Category Archives: Grammar

What’s the difference between anywhere, nowhere, & somewhere?

When do I use: any, anyone, anybody, anything, anywhere? What does any mean?   ANY  There are three ways we usually use any: 1. In questions    2. In negative sentences      3. In positive sentences when it doesn’t matter ♦ ♦ ♦ ♦ ♦ ♦ ♦ ♦ ♦ ♦ ♦ ♦ ♦ ♦ ♦ ♦ ♦ ♦ ♦ ♦ ♦ ♦ ♦ ♦ ♦ ♦ ♦ ♦ ♦ ♦ ♦ ♦ ♦ ♦ ♦ … Continue reading

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A Christmas song with Relative, Adverb, & Noun Clauses

 Seasons Greetings Everyone!  I hope that you all have a Very Happy Christmas and a wonderful and prosperous 2018! If you don’t celebrate Christmas, I hope you have a Happy Festive Season and a wonderful and prosperous 2018! In the … Continue reading

Posted in Grammar, Intermediate (Level 4), Relative Clauses, Songs, Upper Intermediate (Level 5) | Tagged , , | Leave a comment

Continuing: 3 Facts you need to know about PARTICIPLES

First read: 3 Facts you need to know about PARTICIPLES: 1.  Participles can be Parts of Verbs. ∼∼∼∼∼∼∼∼∼∼∼∼∼∼∼∼∼∼∼∼∼∼∼∼∼ 2.  Participles can be ADJECTIVES. Continuous Participles are often used as Adjectives: The giggling girls in the photo below look like sisters. Verb = look The World Cup is … Continue reading

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3 Facts you need to know about PARTICIPLES

There are two types of Participles in English: ♦ Past Participles   &   ♦ Continuous ( … ing) Participles   If you can remember the following Three Facts about Participles, your English will immediately improve.  1.  Participles can be Parts of … Continue reading

Posted in Grammar, IELTS, Intermediate (Level 4), TOEFL, TOEIC, Upper Intermediate (Level 5) | Tagged | Leave a comment

How to understand 3rd Conditionals now and easily!

We use the Third Conditional to talk about a situation or condition in the past and its result. IF we could change the past, we could change the result. Of course, we can’t change the past, so the Third Conditional … Continue reading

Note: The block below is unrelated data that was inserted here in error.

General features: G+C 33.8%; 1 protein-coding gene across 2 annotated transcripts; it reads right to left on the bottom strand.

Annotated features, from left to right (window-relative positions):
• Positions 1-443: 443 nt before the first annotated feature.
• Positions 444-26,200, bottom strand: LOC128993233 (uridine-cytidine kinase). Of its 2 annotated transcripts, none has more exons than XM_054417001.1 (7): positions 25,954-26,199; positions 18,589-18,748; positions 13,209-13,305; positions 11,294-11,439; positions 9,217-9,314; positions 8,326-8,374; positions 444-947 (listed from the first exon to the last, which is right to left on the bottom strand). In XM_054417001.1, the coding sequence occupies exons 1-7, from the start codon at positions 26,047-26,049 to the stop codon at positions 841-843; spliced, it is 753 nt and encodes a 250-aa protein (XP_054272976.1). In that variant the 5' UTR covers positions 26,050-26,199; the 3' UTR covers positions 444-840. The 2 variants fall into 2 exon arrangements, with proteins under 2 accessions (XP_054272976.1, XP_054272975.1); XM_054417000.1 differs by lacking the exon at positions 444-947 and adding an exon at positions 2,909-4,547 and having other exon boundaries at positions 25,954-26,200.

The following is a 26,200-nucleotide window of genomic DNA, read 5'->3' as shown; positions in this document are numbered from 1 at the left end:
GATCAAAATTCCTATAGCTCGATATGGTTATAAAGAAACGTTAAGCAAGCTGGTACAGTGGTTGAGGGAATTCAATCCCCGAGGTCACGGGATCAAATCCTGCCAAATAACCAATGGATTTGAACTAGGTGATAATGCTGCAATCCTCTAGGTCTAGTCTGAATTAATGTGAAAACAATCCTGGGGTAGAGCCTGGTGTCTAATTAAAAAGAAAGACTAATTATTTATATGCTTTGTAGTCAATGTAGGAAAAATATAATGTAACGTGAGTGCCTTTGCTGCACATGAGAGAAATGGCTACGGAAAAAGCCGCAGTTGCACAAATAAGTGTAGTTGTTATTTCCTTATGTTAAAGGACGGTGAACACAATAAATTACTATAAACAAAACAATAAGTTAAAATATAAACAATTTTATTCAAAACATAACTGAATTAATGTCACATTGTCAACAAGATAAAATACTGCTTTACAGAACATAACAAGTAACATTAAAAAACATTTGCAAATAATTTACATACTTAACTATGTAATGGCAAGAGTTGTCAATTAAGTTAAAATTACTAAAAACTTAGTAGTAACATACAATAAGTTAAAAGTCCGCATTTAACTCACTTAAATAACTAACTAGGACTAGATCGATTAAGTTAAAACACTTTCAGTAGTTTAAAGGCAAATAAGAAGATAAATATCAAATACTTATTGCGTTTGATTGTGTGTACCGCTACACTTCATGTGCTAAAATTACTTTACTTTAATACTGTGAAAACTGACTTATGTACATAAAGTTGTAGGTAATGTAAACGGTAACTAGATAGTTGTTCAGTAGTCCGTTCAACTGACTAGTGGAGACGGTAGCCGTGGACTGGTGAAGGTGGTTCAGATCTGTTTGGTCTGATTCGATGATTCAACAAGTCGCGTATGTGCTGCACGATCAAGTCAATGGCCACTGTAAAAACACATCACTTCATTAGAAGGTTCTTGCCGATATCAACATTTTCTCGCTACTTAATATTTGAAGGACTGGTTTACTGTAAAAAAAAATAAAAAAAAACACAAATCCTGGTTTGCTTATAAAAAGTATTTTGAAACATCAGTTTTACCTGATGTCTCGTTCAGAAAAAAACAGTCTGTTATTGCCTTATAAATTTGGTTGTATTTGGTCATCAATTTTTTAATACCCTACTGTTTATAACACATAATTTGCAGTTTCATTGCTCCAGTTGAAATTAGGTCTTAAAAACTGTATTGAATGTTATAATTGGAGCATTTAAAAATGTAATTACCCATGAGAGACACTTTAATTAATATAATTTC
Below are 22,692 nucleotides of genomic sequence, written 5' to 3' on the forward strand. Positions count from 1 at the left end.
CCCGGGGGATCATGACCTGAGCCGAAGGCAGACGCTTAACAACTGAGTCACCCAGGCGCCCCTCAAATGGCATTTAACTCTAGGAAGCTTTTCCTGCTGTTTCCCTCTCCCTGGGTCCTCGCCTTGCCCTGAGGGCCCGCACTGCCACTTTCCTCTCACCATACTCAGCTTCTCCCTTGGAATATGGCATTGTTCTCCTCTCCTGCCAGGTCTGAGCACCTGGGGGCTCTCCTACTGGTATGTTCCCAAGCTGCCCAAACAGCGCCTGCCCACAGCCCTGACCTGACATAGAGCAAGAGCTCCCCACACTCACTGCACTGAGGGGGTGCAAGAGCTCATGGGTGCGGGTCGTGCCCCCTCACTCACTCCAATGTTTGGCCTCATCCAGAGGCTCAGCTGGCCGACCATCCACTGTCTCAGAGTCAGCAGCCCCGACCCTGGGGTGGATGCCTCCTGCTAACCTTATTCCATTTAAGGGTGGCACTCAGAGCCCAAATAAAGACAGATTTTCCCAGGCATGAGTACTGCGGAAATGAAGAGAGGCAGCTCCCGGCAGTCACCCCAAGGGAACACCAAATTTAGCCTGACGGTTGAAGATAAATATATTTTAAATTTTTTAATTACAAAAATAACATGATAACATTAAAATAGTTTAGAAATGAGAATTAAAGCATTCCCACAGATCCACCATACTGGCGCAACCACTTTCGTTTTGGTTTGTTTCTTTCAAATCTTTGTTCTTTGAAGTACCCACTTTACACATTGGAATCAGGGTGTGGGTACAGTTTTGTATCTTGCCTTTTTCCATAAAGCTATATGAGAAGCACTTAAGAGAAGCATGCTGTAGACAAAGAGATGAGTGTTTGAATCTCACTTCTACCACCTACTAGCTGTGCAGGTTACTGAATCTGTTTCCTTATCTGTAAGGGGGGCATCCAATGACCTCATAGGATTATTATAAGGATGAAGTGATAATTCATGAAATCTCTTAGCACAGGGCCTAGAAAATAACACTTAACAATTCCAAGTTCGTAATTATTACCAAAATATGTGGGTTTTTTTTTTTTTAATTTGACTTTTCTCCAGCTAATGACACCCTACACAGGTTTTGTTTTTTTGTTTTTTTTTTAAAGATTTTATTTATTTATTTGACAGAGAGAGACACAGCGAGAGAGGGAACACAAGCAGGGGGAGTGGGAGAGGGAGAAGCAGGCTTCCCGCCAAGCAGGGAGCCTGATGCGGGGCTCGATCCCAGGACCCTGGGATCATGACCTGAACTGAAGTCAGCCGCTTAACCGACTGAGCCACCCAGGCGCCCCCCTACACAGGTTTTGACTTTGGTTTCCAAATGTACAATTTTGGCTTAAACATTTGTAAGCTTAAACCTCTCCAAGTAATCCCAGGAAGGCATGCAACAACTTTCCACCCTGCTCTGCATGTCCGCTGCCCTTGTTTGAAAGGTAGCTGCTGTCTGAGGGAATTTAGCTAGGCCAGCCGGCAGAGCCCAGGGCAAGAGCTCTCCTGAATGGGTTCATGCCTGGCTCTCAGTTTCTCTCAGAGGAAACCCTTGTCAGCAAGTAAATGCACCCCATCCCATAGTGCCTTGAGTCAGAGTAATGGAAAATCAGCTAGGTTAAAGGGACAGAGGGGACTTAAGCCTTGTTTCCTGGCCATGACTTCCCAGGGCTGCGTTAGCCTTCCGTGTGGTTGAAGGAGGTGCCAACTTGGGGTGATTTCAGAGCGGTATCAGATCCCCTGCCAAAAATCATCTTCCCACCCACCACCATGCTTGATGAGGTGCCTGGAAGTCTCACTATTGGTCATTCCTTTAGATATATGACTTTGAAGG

Posted in Grammar, IELTS, Intermediate (Level 4), TOEFL, TOEIC, Upper Intermediate (Level 5) | Tagged , | Leave a comment

Relative Clauses #11: Advanced non-defining Relative Clauses

First, read the earlier posts on Relative Clauses, especially #3 and #6. Advanced non-defining Relative Clauses are not as difficult as their name suggests. There are only two Relative Clause Pronouns used, whom & which, and the Relative Clause is usually … Continue reading

Posted in Advanced (Level 6+), Cambridge, Grammar, IELTS, Relative Clauses, Upper Intermediate (Level 5), Writing | Leave a comment

Have to … Don’t have to

Hello all you hard-working English students!   It’s time for some more grammar! The last few posts have been about  watching videos and reading, but it’s time for more English grammar, so let’s go! Not surprisingly, I will be using … Continue reading

Posted in Grammar, Intermediate (Level 4), Pre-Intermediate (Level 3), Songs, TOEFL | Tagged , | Leave a comment

Song with Dependent Clauses, Collocations +++

Hello Everyone! Well, I’m back from my French adventure but I will leave the details of my French language studies for a future post. For now, how about getting back to grammar in a song? … Good! I thought that’s … Continue reading

Posted in Grammar, IELTS, Intermediate (Level 4), Listening, Pre-Intermediate (Level 3), Relative Clauses, Songs, TOEIC, Upper Intermediate (Level 5) | Tagged , , | Leave a comment

Modal Verbs of Deduction or Speculation

Modal Verbs are very useful words. The most common are: will, can, could, would, should, must, might, and may. The rules for using them are easy: ♦ The negative is ‘not’ or ‘never’: You should not be late for work. I … Continue reading

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3 mistakes that ruin your sentences

Native speakers are not perfect speakers. Their speech is often unclear and their grammar can be sloppy. However, there are mistakes which they don’t make, and if you make them, you will sound like an English student, not the fluent English speaker … Continue reading

Posted in Advanced (Level 6+), Cambridge, Grammar, IELTS, Intermediate (Level 4), Speaking & Pronunciation, Upper Intermediate (Level 5), Writing | Tagged | Leave a comment